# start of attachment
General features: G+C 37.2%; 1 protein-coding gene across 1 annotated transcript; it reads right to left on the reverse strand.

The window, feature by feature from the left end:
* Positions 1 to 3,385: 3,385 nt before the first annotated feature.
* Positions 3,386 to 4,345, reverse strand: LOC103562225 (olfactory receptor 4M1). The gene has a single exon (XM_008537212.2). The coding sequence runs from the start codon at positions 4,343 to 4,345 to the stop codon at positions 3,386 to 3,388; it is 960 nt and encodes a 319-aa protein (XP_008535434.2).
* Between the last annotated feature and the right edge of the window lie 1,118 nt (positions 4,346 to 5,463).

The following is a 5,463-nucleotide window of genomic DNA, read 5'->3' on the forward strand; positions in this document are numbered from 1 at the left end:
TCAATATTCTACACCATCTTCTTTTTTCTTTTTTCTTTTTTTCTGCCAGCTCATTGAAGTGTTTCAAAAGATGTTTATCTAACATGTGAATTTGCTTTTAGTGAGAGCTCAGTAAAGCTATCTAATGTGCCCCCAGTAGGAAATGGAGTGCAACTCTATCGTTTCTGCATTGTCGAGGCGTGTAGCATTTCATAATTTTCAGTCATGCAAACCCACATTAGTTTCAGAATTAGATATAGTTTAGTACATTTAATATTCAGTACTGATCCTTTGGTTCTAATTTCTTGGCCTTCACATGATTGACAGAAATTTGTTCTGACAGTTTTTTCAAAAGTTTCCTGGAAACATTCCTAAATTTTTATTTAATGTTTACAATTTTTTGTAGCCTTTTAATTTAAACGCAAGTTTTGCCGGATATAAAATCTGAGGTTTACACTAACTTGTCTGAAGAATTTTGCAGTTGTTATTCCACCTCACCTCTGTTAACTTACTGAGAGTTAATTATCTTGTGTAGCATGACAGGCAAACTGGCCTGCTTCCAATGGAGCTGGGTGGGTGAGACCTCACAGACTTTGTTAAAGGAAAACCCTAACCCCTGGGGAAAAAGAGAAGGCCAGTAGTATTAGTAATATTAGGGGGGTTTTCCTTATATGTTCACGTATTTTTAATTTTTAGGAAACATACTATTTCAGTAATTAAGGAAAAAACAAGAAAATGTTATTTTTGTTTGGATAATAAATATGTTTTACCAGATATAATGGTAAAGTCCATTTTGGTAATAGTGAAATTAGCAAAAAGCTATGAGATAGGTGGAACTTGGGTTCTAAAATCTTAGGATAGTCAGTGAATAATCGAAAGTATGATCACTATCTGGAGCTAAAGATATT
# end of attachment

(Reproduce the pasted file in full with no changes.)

General features: G+C 37.2%; 1 protein-coding gene across 1 annotated transcript; it reads right to left on the reverse strand.

The window, feature by feature from the left end:
* Positions 1 to 3,385: 3,385 nt before the first annotated feature.
* Positions 3,386 to 4,345, reverse strand: LOC103562225 (olfactory receptor 4M1). The gene has a single exon (XM_008537212.2). The coding sequence runs from the start codon at positions 4,343 to 4,345 to the stop codon at positions 3,386 to 3,388; it is 960 nt and encodes a 319-aa protein (XP_008535434.2).
* Between the last annotated feature and the right edge of the window lie 1,118 nt (positions 4,346 to 5,463).

The following is a 5,463-nucleotide window of genomic DNA, read 5'->3' on the forward strand; positions in this document are numbered from 1 at the left end:
TCAATATTCTACACCATCTTCTTTTTTCTTTTTTCTTTTTTTCTGCCAGCTCATTGAAGTGTTTCAAAAGATGTTTATCTAACATGTGAATTTGCTTTTAGTGAGAGCTCAGTAAAGCTATCTAATGTGCCCCCAGTAGGAAATGGAGTGCAACTCTATCGTTTCTGCATTGTCGAGGCGTGTAGCATTTCATAATTTTCAGTCATGCAAACCCACATTAGTTTCAGAATTAGATATAGTTTAGTACATTTAATATTCAGTACTGATCCTTTGGTTCTAATTTCTTGGCCTTCACATGATTGACAGAAATTTGTTCTGACAGTTTTTTCAAAAGTTTCCTGGAAACATTCCTAAATTTTTATTTAATGTTTACAATTTTTTGTAGCCTTTTAATTTAAACGCAAGTTTTGCCGGATATAAAATCTGAGGTTTACACTAACTTGTCTGAAGAATTTTGCAGTTGTTATTCCACCTCACCTCTGTTAACTTACTGAGAGTTAATTATCTTGTGTAGCATGACAGGCAAACTGGCCTGCTTCCAATGGAGCTGGGTGGGTGAGACCTCACAGACTTTGTTAAAGGAAAACCCTAACCCCTGGGGAAAAAGAGAAGGCCAGTAGTATTAGTAATATTAGGGGGGTTTTCCTTATATGTTCACGTATTTTTAATTTTTAGGAAACATACTATTTCAGTAATTAAGGAAAAAACAAGAAAATGTTATTTTTGTTTGGATAATAAATATGTTTTACCAGATATAATGGTAAAGTCCATTTTGGTAATAGTGAAATTAGCAAAAAGCTATGAGATAGGTGGAACTTGGGTTCTAAAATCTTAGGATAGTCAGTGAATAATCGAAAGTATGATCACTATCTGGAGCTAAAGATATT